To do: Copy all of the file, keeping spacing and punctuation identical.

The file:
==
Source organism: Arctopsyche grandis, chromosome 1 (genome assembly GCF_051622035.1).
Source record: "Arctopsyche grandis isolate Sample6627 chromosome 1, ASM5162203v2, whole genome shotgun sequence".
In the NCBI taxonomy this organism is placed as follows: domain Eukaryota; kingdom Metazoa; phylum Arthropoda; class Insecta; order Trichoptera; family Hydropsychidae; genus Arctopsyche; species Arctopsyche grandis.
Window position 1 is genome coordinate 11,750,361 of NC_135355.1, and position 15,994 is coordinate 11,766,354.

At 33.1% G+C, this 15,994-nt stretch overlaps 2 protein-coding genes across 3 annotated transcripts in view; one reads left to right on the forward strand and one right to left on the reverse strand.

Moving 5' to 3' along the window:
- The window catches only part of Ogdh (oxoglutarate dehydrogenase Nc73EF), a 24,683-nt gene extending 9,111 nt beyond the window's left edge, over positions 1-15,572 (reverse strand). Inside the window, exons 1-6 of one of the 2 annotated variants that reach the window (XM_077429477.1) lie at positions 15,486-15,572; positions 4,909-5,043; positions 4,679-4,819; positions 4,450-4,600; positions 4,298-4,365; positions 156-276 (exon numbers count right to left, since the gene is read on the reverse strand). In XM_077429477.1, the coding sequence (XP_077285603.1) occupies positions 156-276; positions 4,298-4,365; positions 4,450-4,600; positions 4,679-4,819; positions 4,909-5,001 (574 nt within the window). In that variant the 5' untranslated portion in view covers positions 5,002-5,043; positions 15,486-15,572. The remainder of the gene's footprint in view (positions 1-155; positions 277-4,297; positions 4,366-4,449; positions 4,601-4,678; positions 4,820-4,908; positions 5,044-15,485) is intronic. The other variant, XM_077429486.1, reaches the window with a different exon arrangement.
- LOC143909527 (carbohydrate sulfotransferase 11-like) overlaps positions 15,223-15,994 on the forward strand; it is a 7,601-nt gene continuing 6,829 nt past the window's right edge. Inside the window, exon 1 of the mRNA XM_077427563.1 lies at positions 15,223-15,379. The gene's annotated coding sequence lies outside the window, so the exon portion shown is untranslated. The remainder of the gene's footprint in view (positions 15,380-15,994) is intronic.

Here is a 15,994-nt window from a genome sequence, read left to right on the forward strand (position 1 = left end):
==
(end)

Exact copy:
Source organism: Arctopsyche grandis, chromosome 1 (genome assembly GCF_051622035.1).
Source record: "Arctopsyche grandis isolate Sample6627 chromosome 1, ASM5162203v2, whole genome shotgun sequence".
In the NCBI taxonomy this organism is placed as follows: domain Eukaryota; kingdom Metazoa; phylum Arthropoda; class Insecta; order Trichoptera; family Hydropsychidae; genus Arctopsyche; species Arctopsyche grandis.
Window position 1 is genome coordinate 11,750,361 of NC_135355.1, and position 15,994 is coordinate 11,766,354.

At 33.1% G+C, this 15,994-nt stretch overlaps 2 protein-coding genes across 3 annotated transcripts in view; one reads left to right on the forward strand and one right to left on the reverse strand.

Moving 5' to 3' along the window:
- The window catches only part of Ogdh (oxoglutarate dehydrogenase Nc73EF), a 24,683-nt gene extending 9,111 nt beyond the window's left edge, over positions 1-15,572 (reverse strand). Inside the window, exons 1-6 of one of the 2 annotated variants that reach the window (XM_077429477.1) lie at positions 15,486-15,572; positions 4,909-5,043; positions 4,679-4,819; positions 4,450-4,600; positions 4,298-4,365; positions 156-276 (exon numbers count right to left, since the gene is read on the reverse strand). In XM_077429477.1, the coding sequence (XP_077285603.1) occupies positions 156-276; positions 4,298-4,365; positions 4,450-4,600; positions 4,679-4,819; positions 4,909-5,001 (574 nt within the window). In that variant the 5' untranslated portion in view covers positions 5,002-5,043; positions 15,486-15,572. The remainder of the gene's footprint in view (positions 1-155; positions 277-4,297; positions 4,366-4,449; positions 4,601-4,678; positions 4,820-4,908; positions 5,044-15,485) is intronic. The other variant, XM_077429486.1, reaches the window with a different exon arrangement.
- LOC143909527 (carbohydrate sulfotransferase 11-like) overlaps positions 15,223-15,994 on the forward strand; it is a 7,601-nt gene continuing 6,829 nt past the window's right edge. Inside the window, exon 1 of the mRNA XM_077427563.1 lies at positions 15,223-15,379. The gene's annotated coding sequence lies outside the window, so the exon portion shown is untranslated. The remainder of the gene's footprint in view (positions 15,380-15,994) is intronic.

Here is a 15,994-nt window from a genome sequence, read left to right on the forward strand (position 1 = left end):